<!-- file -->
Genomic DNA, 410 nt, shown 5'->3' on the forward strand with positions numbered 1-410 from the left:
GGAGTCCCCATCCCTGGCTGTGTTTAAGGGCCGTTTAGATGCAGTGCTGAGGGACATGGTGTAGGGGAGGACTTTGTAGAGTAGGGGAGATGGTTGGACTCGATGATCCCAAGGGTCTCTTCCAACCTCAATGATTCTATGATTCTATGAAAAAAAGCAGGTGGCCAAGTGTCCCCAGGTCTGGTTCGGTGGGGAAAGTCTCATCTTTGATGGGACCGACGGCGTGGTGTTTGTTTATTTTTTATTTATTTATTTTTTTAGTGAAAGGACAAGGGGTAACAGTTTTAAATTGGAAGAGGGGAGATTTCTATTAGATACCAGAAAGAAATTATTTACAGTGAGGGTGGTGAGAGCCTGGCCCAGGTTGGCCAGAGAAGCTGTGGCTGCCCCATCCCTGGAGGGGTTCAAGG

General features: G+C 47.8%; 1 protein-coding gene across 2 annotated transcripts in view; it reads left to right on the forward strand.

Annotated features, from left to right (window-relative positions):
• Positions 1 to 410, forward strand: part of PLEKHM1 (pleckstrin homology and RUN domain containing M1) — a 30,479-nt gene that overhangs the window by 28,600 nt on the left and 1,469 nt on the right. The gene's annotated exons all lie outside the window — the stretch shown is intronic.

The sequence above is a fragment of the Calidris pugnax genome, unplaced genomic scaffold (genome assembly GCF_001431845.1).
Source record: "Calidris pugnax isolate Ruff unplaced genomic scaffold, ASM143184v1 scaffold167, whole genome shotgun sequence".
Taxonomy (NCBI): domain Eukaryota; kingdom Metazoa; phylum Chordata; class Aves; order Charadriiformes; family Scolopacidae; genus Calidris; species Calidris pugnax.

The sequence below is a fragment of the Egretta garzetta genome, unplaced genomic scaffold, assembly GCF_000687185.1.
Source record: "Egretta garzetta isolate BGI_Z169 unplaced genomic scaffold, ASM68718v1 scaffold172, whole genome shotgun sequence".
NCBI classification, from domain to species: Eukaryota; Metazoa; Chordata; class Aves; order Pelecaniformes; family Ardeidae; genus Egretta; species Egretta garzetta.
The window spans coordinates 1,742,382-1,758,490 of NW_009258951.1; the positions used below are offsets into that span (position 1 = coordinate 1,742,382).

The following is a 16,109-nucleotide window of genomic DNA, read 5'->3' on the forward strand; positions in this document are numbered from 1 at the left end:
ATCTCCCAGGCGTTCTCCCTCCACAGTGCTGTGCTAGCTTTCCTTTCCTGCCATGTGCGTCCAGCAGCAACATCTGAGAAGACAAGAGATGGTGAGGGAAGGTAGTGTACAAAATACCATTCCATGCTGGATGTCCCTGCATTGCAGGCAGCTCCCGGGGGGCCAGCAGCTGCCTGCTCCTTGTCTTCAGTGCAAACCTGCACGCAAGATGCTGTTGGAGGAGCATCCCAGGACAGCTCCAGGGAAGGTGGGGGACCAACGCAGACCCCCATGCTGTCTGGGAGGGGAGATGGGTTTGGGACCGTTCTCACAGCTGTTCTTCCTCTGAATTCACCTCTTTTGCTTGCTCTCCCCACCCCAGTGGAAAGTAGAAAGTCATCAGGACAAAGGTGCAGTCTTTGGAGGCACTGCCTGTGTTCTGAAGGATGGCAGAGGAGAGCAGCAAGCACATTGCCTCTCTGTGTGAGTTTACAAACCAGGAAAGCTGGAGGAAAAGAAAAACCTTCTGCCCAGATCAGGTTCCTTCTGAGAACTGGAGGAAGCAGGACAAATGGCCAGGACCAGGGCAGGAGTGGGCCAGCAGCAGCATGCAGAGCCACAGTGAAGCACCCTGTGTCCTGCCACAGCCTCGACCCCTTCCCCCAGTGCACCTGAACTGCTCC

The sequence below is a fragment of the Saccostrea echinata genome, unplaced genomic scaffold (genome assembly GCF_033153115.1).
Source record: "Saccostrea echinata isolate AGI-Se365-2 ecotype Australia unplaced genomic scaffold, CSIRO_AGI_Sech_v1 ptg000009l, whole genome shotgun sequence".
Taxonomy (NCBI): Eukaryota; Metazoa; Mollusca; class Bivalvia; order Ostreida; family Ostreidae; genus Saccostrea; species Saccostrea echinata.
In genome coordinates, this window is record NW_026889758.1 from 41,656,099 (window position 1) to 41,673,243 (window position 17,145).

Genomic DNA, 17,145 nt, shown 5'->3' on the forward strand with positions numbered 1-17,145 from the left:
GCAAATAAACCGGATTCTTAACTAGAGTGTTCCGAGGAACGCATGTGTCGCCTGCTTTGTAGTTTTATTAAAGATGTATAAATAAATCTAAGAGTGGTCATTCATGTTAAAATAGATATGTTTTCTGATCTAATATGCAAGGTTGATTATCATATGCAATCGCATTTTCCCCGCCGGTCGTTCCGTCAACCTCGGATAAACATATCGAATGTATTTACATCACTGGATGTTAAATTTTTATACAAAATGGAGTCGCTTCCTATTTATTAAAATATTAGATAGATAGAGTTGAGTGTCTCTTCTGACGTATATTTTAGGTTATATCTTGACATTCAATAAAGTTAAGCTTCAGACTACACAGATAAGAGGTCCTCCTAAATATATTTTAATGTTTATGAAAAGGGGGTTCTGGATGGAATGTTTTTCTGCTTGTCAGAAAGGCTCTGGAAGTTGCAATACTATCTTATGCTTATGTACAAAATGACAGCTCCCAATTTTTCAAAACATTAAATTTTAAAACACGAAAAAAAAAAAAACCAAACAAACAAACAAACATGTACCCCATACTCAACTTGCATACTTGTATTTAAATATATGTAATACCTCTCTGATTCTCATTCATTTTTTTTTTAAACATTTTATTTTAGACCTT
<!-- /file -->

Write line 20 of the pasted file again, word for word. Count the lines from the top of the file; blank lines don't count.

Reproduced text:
GCAAATAAACCGGATTCTTAACTAGAGTGTTCCGAGGAACGCATGTGTCGCCTGCTTTGTAGTTTTATTAAAGATGTATAAATAAATCTAAGAGTGGTCATTCATGTTAAAATAGATATGTTTTCTGATCTAATATGCAAGGTTGATTATCATATGCAATCGCATTTTCCCCGCCGGTCGTTCCGTCAACCTCGGATAAACATATCGAATGTATTTACATCACTGGATGTTAAATTTTTATACAAAATGGAGTCGCTTCCTATTTATTAAAATATTAGATAGATAGAGTTGAGTGTCTCTTCTGACGTATATTTTAGGTTATATCTTGACATTCAATAAAGTTAAGCTTCAGACTACACAGATAAGAGGTCCTCCTAAATATATTTTAATGTTTATGAAAAGGGGGTTCTGGATGGAATGTTTTTCTGCTTGTCAGAAAGGCTCTGGAAGTTGCAATACTATCTTATGCTTATGTACAAAATGACAGCTCCCAATTTTTCAAAACATTAAATTTTAAAACACGAAAAAAAAAAAAACCAAACAAACAAACAAACATGTACCCCATACTCAACTTGCATACTTGTATTTAAATATATGTAATACCTCTCTGATTCTCATTCATTTTTTTTTTAAACATTTTATTTTAGACCTT